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  Asia-Pacific
Underlining India’s Productive Engagement in Myanmar
By Nava Thakuria
Special Correspondent

As Myanmar (formerly Burma) is opening up to the world, various experts are advocating for India’s pro-active initiatives in this fast changing neighborhood. Two recently concluded discourses in different parts of northeast India revealed that the participants in large numbers supported New Delhi’s aggressive involvement in the process of sustainable development in the southeast Asian nation.

The first meet, held at Shillong on 20 &21 April and organized by Heinrich Boell Foundation, Institute of Social Sciences, Burma Centre Delhi and Asian Confluence, was attended by media persons, former diplomats and experts from both the countries, whereas the second meet was organized by Guwahati Press Club on 21 April as an interactive session with a Yangon (formerly Rangoon) based Assamese journalist and political analyst.

Bidhayak Das, who hails from the alienated region, emphasized the immediate role New Delhi needs to play to shape up Indo-Burma policies with regards to present day needs. Advocating for better ties with Myanmar, journalist Das asserted that the country had changed its face rapidly after the 2015 November general election, where Nobel laureate Aung San Suu Kyi led National League for Democracy (NLD) won a landslide victory.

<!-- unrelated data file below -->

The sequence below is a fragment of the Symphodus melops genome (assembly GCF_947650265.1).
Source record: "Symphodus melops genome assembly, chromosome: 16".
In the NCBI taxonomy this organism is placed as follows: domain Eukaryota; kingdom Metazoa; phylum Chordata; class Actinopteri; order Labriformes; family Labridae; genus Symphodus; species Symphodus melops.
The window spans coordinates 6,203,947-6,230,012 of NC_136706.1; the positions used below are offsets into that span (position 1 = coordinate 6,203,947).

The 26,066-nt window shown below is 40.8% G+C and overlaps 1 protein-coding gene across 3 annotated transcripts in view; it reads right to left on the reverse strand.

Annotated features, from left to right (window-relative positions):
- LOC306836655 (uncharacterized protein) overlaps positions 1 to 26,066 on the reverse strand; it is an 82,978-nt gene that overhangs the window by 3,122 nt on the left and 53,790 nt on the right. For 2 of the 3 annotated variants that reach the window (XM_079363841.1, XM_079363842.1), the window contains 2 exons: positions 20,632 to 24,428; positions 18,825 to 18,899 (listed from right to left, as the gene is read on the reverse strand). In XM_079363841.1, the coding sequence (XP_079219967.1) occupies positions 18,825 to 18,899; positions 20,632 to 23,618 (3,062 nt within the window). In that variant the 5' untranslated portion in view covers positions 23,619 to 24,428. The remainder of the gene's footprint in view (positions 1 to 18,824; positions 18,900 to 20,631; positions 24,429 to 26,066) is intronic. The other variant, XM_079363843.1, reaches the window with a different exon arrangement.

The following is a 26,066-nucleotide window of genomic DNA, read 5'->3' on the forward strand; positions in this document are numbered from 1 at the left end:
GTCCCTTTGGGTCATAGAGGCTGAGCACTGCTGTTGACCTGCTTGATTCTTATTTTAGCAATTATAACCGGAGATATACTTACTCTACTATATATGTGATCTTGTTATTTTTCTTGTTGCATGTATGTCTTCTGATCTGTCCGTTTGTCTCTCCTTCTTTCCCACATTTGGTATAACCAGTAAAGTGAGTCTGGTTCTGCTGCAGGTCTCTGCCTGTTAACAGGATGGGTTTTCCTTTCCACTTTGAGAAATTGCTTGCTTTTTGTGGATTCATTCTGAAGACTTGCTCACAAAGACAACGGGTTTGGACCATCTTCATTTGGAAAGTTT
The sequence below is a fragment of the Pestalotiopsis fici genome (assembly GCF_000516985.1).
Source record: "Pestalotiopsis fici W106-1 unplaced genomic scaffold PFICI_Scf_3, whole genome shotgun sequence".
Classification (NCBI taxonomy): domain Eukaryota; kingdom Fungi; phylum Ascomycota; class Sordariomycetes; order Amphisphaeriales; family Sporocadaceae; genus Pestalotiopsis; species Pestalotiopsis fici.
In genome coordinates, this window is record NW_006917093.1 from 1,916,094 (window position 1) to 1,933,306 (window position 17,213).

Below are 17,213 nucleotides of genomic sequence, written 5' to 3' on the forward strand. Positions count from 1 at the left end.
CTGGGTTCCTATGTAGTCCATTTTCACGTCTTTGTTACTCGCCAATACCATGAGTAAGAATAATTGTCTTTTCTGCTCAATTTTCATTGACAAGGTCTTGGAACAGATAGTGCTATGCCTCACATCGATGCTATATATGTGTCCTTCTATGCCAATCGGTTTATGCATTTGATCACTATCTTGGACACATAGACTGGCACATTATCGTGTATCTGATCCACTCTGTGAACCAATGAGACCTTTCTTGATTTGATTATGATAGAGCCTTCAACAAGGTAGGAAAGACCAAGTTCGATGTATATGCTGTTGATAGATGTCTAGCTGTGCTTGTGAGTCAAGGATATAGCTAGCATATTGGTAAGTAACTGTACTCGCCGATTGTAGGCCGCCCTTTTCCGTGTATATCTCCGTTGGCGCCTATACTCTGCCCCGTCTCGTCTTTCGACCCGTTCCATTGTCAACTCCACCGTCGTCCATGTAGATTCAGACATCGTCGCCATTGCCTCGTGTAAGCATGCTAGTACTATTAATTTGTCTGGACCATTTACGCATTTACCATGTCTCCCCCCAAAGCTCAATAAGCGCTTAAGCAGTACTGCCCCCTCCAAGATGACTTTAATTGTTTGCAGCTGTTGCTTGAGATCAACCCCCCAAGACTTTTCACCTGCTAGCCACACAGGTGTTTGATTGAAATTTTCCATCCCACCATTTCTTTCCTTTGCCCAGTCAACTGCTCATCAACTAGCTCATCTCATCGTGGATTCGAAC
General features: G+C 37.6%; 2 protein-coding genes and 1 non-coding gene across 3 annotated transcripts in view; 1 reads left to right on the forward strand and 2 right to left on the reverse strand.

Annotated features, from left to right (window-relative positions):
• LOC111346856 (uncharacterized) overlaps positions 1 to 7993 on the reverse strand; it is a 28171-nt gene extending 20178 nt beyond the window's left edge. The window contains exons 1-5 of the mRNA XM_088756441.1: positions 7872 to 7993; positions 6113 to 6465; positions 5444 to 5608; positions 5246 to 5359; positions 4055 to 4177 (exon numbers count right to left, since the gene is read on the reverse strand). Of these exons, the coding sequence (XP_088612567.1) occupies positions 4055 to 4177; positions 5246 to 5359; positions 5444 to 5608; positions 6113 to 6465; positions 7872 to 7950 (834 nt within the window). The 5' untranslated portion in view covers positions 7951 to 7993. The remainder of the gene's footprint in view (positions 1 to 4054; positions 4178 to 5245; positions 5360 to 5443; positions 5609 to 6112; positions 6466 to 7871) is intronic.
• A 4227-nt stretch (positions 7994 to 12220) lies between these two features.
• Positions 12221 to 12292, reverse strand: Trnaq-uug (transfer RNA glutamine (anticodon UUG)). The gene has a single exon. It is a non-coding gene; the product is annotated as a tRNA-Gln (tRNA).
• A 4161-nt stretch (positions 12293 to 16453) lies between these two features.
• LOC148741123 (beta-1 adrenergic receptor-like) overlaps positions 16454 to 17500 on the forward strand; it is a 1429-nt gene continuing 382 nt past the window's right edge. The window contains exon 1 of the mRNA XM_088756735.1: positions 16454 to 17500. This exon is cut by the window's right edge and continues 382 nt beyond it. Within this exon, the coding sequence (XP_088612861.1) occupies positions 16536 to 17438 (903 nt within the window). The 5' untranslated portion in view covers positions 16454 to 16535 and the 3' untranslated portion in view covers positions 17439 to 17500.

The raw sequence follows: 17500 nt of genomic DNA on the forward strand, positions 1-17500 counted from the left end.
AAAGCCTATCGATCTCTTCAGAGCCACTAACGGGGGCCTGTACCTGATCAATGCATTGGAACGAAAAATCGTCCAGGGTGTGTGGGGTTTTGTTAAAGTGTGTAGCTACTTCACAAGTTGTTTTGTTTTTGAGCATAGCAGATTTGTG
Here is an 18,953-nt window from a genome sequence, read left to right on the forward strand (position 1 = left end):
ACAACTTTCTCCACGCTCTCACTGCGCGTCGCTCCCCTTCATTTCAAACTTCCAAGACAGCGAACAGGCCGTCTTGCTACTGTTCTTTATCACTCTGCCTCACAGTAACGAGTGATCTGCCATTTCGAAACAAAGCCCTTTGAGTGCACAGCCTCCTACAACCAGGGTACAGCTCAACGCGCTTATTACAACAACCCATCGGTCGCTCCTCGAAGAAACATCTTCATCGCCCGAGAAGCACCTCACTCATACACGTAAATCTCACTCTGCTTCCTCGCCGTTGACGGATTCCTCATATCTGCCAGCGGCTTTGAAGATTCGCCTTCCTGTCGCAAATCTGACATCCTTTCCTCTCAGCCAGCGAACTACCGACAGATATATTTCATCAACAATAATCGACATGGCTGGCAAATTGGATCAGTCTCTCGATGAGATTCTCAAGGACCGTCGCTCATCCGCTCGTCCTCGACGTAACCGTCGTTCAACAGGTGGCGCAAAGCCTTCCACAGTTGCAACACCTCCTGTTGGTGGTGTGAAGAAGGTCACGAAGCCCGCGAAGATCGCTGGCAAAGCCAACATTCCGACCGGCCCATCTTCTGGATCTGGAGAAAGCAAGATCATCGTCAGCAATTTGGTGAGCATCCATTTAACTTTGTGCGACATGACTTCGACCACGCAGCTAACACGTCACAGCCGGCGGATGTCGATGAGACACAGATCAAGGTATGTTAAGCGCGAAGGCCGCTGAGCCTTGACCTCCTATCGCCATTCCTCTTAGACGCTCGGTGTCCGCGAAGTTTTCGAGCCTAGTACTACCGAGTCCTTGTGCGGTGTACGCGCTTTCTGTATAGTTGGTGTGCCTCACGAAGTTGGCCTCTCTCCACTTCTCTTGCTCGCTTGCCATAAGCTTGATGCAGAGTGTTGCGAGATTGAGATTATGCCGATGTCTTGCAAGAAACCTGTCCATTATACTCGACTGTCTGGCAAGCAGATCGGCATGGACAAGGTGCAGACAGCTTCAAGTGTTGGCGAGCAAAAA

Aung San Suu Kyi

The soft spoken analyst observed that Myanmar had been adopting a quasi-democracy that would directly or indirectly bring enormous benefits to the people of northeast India. The situation in Myanmar, which was ruled by the military generals for decades, has been improved rapidly in recent past.

Commenting over Suu Kyi, Das claimed that the daughter of Burmese independence struggle hero General Aung San is still respected by all communities of Myanmar. He argued that she could really do wonders in reforming her country for a full-fledged democracy after decades of dictator’s rule.

The NLD earlier won a massive victory in 1990 general elections, which were largely free & fair, but the brutal & isolationist military regime did not recognize the voters’ mandate and refused to hand over power to the elected representatives. The head of the regime Senior General Than Shwe, who grew enmity towards Suu Kyi, even ordered brutal crack downs over the NLD activists.

Subsequently Suu Kyi was put under house arrest as a political prisoner.

After 15 years of house arrest, the lady was released, but her party was not allowed to participate in the last polls for lower house of
Myanmar Parliament that took place in 2010. The military backed Union Solidarity and Development Party (USDP) swept the polls.

The immediate past President Thein Sein came to the scene in place of Than Shwe and the reform process started gaining momentum. The media was also moderately freed from the clutches of censorship.

Journalist Das was however apprehensive about Nobel laureate Suu Kyi’s roles in the Htin Kyaw led Myanmar government at NayPieTaw, as she might face an uphill task to deal with the Burmese armed forces (popularly known as Tatmadaw).

Moreover, the 2008 Burma Constitution, which prevented her to become the President of the country, cannot be changed without the support of more than 75 percent lawmakers.

At the same time, it is noticeable that the Burmese armed forces have 25 percent Parliamentarians reserved in both the houses of Myanmar Parliament. Myanmar’s lower house of Parliament (locally known as House of Representatives or Pyithu Hluttaw) has 440 seats, where 110 Army candidates got appointed by the commander-in-chief of Tatmadaw.